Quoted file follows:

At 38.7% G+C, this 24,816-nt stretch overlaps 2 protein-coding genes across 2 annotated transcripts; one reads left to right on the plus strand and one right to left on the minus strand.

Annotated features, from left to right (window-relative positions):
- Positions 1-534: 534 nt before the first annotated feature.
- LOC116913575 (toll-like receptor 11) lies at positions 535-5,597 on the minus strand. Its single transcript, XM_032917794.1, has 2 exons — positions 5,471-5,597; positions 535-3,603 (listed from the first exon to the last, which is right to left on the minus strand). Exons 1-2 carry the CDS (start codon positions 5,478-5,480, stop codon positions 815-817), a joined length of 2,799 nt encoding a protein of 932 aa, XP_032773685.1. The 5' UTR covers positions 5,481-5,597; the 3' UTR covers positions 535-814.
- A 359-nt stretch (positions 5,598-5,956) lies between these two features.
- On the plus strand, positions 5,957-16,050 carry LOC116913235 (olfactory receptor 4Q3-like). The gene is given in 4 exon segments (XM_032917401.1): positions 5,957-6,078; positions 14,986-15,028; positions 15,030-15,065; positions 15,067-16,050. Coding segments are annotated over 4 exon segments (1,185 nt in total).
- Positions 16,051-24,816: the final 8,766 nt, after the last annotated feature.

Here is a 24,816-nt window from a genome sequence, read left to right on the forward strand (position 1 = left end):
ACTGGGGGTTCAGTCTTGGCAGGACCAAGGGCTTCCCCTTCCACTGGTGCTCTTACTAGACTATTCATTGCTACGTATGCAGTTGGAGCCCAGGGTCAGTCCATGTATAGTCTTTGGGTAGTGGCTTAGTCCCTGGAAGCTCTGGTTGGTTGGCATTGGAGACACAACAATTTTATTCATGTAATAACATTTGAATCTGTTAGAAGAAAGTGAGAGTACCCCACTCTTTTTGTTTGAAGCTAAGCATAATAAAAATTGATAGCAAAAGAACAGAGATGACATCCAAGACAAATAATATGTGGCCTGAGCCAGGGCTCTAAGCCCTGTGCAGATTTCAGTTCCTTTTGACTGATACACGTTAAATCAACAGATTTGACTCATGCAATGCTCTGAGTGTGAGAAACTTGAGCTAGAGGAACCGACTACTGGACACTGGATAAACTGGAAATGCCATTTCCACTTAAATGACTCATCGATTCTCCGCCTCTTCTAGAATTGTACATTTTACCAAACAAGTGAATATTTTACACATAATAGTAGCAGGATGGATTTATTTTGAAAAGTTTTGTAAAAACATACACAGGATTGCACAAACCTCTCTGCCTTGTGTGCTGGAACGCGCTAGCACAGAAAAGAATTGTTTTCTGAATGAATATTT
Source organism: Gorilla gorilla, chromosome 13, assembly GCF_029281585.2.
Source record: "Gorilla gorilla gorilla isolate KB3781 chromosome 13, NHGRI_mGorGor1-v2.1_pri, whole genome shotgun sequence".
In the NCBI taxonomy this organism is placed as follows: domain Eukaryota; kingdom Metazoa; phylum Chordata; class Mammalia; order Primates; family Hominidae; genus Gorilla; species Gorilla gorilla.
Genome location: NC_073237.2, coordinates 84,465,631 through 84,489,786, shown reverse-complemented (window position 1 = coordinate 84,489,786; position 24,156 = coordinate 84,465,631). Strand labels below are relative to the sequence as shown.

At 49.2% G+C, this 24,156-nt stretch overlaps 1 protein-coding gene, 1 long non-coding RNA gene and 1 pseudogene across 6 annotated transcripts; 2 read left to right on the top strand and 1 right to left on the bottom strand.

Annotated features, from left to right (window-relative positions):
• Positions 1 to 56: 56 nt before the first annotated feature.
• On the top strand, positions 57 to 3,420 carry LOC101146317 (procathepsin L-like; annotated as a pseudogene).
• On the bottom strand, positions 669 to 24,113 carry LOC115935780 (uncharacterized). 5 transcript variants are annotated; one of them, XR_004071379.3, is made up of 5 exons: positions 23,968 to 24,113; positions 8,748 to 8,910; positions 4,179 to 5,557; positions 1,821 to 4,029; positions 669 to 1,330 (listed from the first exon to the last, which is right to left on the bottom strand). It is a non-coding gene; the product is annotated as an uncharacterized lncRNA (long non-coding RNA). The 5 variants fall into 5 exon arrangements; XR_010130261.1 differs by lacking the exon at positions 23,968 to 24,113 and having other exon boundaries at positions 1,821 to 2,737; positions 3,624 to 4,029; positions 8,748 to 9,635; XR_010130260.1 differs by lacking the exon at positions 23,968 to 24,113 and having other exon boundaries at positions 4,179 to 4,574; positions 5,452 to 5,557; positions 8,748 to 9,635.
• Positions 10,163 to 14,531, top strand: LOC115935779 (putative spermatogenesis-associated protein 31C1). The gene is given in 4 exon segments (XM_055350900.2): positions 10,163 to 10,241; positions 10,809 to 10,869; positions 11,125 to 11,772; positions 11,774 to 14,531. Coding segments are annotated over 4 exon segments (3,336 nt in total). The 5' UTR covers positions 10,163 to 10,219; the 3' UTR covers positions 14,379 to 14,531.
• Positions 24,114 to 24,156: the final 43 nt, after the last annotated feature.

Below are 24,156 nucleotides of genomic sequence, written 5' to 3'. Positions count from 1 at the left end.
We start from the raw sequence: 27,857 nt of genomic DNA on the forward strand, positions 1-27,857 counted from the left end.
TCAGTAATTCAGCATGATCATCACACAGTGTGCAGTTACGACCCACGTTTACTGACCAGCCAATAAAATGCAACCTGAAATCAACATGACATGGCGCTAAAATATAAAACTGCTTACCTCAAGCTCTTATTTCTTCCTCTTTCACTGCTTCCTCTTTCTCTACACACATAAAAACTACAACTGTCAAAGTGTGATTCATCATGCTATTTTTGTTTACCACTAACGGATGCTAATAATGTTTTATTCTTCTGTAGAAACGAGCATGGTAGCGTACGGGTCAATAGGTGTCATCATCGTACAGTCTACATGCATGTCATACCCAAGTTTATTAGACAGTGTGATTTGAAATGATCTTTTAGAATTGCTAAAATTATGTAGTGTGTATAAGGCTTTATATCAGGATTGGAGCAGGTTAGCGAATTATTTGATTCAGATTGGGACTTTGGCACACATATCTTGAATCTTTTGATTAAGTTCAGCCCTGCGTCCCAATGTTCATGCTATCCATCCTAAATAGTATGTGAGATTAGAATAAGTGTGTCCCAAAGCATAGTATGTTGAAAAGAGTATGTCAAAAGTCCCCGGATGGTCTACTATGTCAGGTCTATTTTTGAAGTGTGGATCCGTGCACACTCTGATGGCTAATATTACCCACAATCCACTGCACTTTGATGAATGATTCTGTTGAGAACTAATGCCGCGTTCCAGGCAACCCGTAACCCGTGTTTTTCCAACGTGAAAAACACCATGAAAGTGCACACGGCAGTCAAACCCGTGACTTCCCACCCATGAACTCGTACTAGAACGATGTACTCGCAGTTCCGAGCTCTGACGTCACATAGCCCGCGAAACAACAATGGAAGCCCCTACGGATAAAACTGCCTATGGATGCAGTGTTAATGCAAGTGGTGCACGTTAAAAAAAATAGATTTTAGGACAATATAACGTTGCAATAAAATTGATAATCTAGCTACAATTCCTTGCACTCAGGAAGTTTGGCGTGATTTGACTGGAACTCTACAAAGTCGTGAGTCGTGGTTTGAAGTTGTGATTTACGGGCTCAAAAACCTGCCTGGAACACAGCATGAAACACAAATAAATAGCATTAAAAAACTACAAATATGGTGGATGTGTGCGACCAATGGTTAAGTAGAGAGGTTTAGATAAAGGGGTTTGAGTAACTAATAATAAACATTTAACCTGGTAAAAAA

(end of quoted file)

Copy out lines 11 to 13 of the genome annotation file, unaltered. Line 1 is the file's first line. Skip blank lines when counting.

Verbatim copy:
Source record: "Gorilla gorilla gorilla isolate KB3781 chromosome 13, NHGRI_mGorGor1-v2.1_pri, whole genome shotgun sequence".
In the NCBI taxonomy this organism is placed as follows: domain Eukaryota; kingdom Metazoa; phylum Chordata; class Mammalia; order Primates; family Hominidae; genus Gorilla; species Gorilla gorilla.
Genome location: NC_073237.2, coordinates 84,465,631 through 84,489,786, shown reverse-complemented (window position 1 = coordinate 84,489,786; position 24,156 = coordinate 84,465,631). Strand labels below are relative to the sequence as shown.